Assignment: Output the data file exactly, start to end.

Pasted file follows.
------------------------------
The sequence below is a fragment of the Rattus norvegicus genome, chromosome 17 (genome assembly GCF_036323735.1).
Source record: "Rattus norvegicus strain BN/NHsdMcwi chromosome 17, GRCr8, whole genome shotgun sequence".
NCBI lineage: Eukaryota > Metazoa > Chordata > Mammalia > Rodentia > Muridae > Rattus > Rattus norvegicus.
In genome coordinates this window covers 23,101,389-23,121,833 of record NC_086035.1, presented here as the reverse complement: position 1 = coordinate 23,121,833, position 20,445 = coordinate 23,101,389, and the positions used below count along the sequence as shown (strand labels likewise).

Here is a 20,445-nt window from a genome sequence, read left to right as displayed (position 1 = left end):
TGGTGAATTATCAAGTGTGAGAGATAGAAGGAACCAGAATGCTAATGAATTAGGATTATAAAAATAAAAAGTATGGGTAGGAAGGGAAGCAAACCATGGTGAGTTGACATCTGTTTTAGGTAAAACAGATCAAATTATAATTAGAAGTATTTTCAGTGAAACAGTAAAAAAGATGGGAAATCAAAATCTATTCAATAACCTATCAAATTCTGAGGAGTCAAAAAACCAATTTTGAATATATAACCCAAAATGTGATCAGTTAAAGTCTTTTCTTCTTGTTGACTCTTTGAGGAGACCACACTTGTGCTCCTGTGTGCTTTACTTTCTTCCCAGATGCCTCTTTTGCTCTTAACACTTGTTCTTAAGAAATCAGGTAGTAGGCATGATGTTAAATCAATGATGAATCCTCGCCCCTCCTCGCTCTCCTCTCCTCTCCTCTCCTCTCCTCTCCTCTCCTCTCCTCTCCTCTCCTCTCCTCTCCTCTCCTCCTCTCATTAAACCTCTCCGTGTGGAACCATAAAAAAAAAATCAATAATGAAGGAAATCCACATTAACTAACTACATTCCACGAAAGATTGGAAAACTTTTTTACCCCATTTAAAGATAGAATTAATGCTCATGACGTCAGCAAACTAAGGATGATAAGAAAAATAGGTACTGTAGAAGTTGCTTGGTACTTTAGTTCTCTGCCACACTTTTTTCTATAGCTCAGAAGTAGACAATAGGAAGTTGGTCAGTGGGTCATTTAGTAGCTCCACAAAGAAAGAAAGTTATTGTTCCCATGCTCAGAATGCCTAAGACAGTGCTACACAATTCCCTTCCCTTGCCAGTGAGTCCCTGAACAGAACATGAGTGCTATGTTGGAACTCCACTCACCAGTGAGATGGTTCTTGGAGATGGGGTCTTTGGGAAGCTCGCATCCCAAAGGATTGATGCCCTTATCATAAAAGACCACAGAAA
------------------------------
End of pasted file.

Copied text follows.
The sequence below is a fragment of the Rattus norvegicus genome, chromosome 17 (genome assembly GCF_036323735.1).
Source record: "Rattus norvegicus strain BN/NHsdMcwi chromosome 17, GRCr8, whole genome shotgun sequence".
NCBI lineage: Eukaryota > Metazoa > Chordata > Mammalia > Rodentia > Muridae > Rattus > Rattus norvegicus.
In genome coordinates this window covers 23,101,389-23,121,833 of record NC_086035.1, presented here as the reverse complement: position 1 = coordinate 23,121,833, position 20,445 = coordinate 23,101,389, and the positions used below count along the sequence as shown (strand labels likewise).

Here is a 20,445-nt window from a genome sequence, read left to right as displayed (position 1 = left end):
TGGTGAATTATCAAGTGTGAGAGATAGAAGGAACCAGAATGCTAATGAATTAGGATTATAAAAATAAAAAGTATGGGTAGGAAGGGAAGCAAACCATGGTGAGTTGACATCTGTTTTAGGTAAAACAGATCAAATTATAATTAGAAGTATTTTCAGTGAAACAGTAAAAAAGATGGGAAATCAAAATCTATTCAATAACCTATCAAATTCTGAGGAGTCAAAAAACCAATTTTGAATATATAACCCAAAATGTGATCAGTTAAAGTCTTTTCTTCTTGTTGACTCTTTGAGGAGACCACACTTGTGCTCCTGTGTGCTTTACTTTCTTCCCAGATGCCTCTTTTGCTCTTAACACTTGTTCTTAAGAAATCAGGTAGTAGGCATGATGTTAAATCAATGATGAATCCTCGCCCCTCCTCGCTCTCCTCTCCTCTCCTCTCCTCTCCTCTCCTCTCCTCTCCTCTCCTCTCCTCTCCTCTCCTCTCCTCCTCTCATTAAACCTCTCCGTGTGGAACCATAAAAAAAAAATCAATAATGAAGGAAATCCACATTAACTAACTACATTCCACGAAAGATTGGAAAACTTTTTTACCCCATTTAAAGATAGAATTAATGCTCATGACGTCAGCAAACTAAGGATGATAAGAAAAATAGGTACTGTAGAAGTTGCTTGGTACTTTAGTTCTCTGCCACACTTTTTTCTATAGCTCAGAAGTAGACAATAGGAAGTTGGTCAGTGGGTCATTTAGTAGCTCCACAAAGAAAGAAAGTTATTGTTCCCATGCTCAGAATGCCTAAGACAGTGCTACACAATTCCCTTCCCTTGCCAGTGAGTCCCTGAACAGAACATGAGTGCTATGTTGGAACTCCACTCACCAGTGAGATGGTTCTTGGAGATGGGGTCTTTGGGAAGCTCGCATCCCAAAGGATTGATGCCCTTATCATAAAAGACCACAGAAA